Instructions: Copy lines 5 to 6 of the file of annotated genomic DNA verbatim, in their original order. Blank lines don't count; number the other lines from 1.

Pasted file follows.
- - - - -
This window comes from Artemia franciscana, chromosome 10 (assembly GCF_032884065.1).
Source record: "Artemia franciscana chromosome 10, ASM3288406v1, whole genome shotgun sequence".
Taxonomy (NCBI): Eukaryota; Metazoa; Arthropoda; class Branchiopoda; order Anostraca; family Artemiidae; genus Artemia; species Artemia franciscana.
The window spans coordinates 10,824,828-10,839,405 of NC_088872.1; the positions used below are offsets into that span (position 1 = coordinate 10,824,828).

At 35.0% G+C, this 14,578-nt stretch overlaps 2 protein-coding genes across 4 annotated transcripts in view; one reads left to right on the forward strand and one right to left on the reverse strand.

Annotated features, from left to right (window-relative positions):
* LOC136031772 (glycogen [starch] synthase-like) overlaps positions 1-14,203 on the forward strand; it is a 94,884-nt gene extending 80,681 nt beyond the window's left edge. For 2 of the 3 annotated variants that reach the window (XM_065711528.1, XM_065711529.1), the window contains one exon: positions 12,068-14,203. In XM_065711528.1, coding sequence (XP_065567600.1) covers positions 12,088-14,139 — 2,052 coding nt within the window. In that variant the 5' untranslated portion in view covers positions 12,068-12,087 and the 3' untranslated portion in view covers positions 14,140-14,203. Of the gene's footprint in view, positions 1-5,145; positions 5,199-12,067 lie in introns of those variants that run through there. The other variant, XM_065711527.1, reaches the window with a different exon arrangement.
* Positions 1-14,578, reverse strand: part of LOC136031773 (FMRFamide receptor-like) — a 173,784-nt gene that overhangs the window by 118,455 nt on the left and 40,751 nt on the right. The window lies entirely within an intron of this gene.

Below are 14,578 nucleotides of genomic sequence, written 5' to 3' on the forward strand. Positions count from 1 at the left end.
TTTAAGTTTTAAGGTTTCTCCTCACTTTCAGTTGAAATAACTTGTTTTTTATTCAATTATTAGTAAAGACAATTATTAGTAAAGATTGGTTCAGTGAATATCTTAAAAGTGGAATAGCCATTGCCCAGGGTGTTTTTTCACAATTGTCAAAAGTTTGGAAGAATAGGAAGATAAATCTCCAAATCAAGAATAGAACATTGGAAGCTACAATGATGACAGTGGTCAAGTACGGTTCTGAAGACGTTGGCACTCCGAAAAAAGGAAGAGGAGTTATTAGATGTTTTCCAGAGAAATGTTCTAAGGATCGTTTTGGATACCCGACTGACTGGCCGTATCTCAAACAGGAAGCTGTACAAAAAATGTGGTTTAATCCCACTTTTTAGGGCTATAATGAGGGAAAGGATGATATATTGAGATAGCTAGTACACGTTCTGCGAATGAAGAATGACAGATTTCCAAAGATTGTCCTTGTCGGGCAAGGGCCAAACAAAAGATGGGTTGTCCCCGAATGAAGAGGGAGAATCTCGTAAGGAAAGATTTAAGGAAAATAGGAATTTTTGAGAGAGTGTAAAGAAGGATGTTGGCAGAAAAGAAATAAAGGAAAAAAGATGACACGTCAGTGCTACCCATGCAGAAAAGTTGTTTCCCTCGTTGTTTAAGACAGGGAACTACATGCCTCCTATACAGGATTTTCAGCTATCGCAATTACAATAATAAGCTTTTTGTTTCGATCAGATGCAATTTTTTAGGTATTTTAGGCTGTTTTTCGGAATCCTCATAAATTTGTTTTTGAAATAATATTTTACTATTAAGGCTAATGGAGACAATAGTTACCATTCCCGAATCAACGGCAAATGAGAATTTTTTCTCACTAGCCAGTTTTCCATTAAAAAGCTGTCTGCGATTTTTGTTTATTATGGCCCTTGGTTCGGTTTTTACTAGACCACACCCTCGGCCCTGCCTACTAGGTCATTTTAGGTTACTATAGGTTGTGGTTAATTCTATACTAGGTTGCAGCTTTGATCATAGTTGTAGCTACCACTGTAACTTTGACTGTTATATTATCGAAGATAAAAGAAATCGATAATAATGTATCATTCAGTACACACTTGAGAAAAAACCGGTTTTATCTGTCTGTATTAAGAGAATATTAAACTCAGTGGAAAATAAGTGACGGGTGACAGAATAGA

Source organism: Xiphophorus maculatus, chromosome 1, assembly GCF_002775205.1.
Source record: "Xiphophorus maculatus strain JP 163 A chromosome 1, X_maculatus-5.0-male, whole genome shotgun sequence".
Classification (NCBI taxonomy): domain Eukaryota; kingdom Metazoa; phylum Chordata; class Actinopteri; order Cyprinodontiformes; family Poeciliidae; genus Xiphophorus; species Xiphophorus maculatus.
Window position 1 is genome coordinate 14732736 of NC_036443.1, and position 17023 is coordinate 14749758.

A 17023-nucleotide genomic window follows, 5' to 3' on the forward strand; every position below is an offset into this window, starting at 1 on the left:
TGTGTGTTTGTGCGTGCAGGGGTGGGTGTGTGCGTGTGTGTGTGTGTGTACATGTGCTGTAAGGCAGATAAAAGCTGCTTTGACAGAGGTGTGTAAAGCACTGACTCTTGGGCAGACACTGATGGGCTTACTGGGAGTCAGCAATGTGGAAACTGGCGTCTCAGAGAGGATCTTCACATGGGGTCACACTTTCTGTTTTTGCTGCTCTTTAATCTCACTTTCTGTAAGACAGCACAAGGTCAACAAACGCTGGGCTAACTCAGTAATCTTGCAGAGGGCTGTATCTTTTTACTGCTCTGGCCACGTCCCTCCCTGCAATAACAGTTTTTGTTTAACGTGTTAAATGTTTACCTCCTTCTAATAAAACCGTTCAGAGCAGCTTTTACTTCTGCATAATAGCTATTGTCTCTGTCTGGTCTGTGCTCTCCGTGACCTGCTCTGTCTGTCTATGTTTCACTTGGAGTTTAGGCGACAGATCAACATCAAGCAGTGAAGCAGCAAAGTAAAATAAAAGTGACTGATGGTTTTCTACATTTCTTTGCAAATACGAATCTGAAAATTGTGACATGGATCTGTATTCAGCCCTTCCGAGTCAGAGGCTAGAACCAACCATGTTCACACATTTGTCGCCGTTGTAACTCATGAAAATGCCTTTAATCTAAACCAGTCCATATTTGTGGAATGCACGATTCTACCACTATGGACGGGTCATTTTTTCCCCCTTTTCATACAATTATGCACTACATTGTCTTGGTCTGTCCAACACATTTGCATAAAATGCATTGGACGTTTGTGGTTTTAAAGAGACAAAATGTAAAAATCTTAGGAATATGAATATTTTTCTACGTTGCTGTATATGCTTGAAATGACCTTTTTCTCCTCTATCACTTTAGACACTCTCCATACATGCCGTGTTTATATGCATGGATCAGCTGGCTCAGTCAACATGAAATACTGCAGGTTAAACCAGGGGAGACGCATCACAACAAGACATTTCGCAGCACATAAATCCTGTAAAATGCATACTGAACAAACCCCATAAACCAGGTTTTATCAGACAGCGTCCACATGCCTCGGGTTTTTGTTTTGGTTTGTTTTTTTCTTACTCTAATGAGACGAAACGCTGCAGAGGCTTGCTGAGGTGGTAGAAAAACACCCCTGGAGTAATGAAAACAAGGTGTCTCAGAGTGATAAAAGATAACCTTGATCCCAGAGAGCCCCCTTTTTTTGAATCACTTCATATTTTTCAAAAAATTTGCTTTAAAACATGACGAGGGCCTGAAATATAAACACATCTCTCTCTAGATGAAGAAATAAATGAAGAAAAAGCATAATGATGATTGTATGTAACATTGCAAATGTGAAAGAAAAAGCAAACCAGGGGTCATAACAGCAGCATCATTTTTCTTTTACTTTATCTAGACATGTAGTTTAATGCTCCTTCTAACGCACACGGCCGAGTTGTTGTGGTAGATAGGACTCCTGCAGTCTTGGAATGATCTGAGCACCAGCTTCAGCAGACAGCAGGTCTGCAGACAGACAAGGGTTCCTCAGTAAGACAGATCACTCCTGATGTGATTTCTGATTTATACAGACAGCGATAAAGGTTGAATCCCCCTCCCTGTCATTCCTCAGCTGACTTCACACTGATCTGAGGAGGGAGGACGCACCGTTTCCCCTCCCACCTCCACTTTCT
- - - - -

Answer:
At 35.0% G+C, this 14,578-nt stretch overlaps 2 protein-coding genes across 4 annotated transcripts in view; one reads left to right on the forward strand and one right to left on the reverse strand.

Annotated features, from left to right (window-relative positions):